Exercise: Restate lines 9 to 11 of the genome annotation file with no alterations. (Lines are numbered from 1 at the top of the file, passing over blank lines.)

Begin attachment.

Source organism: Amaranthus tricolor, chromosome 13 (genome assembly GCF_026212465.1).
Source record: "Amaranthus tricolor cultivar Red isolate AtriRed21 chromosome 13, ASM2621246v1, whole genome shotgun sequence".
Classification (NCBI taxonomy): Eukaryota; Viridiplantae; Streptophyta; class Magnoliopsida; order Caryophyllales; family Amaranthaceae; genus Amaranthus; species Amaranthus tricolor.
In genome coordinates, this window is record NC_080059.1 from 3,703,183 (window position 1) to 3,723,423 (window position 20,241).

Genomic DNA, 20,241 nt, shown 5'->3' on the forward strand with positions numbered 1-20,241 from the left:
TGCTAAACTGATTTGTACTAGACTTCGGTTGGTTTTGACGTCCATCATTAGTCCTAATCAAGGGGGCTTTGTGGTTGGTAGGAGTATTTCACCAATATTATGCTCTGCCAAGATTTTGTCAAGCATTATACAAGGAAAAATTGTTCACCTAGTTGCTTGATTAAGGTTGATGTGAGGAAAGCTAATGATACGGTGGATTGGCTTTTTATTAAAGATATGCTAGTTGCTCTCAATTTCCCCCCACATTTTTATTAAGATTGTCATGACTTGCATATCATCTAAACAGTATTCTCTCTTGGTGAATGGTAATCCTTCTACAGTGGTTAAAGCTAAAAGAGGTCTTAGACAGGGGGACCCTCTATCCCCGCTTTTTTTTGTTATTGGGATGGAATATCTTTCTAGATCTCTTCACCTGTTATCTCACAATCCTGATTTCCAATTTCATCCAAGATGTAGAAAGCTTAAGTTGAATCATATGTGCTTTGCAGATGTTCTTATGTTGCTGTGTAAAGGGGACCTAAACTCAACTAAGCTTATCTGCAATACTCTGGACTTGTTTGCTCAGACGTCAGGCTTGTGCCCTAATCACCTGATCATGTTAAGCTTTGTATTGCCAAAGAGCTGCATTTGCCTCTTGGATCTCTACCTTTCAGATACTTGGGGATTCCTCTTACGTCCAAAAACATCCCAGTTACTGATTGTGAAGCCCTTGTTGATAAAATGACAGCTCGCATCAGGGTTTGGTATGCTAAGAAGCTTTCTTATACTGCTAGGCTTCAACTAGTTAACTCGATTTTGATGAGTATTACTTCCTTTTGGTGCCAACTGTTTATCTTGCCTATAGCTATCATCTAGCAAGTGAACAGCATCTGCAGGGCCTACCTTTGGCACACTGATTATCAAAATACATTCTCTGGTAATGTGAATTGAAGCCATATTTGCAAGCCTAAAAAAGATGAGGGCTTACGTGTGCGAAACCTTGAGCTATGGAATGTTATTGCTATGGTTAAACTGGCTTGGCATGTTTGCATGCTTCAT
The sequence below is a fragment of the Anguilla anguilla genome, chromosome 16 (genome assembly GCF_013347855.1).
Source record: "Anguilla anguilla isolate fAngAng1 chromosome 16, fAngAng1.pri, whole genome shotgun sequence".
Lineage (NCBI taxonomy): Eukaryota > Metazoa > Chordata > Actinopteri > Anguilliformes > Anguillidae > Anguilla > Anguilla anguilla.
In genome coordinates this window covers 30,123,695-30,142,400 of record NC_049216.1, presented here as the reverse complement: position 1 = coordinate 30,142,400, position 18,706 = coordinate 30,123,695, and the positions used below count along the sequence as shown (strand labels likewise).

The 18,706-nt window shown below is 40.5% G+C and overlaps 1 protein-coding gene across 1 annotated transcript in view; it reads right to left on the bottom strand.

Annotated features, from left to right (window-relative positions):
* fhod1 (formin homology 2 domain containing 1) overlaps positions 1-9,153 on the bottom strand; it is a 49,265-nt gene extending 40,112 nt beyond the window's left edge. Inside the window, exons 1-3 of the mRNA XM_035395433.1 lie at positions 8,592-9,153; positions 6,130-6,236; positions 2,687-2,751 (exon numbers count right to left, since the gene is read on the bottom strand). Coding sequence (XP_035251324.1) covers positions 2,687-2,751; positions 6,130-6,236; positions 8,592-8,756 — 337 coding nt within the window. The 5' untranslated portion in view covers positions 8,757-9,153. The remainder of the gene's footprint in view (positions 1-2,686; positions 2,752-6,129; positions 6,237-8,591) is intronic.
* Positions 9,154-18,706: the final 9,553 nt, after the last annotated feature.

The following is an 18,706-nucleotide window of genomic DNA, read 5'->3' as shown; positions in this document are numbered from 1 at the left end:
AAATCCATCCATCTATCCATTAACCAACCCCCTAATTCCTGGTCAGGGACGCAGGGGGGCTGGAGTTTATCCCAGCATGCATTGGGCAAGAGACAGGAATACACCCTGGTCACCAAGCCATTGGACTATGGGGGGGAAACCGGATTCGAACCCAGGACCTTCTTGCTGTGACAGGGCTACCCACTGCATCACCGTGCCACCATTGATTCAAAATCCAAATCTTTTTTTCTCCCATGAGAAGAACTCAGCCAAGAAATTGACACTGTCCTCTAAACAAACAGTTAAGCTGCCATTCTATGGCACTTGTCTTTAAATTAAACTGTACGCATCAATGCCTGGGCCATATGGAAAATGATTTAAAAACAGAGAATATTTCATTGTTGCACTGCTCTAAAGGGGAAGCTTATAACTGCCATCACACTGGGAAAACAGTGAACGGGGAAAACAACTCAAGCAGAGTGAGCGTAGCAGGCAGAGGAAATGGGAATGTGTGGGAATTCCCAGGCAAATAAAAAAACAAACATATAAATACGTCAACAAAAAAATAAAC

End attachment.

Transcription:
Lineage (NCBI taxonomy): Eukaryota > Metazoa > Chordata > Actinopteri > Anguilliformes > Anguillidae > Anguilla > Anguilla anguilla.
In genome coordinates this window covers 30,123,695-30,142,400 of record NC_049216.1, presented here as the reverse complement: position 1 = coordinate 30,142,400, position 18,706 = coordinate 30,123,695, and the positions used below count along the sequence as shown (strand labels likewise).

The 18,706-nt window shown below is 40.5% G+C and overlaps 1 protein-coding gene across 1 annotated transcript in view; it reads right to left on the bottom strand.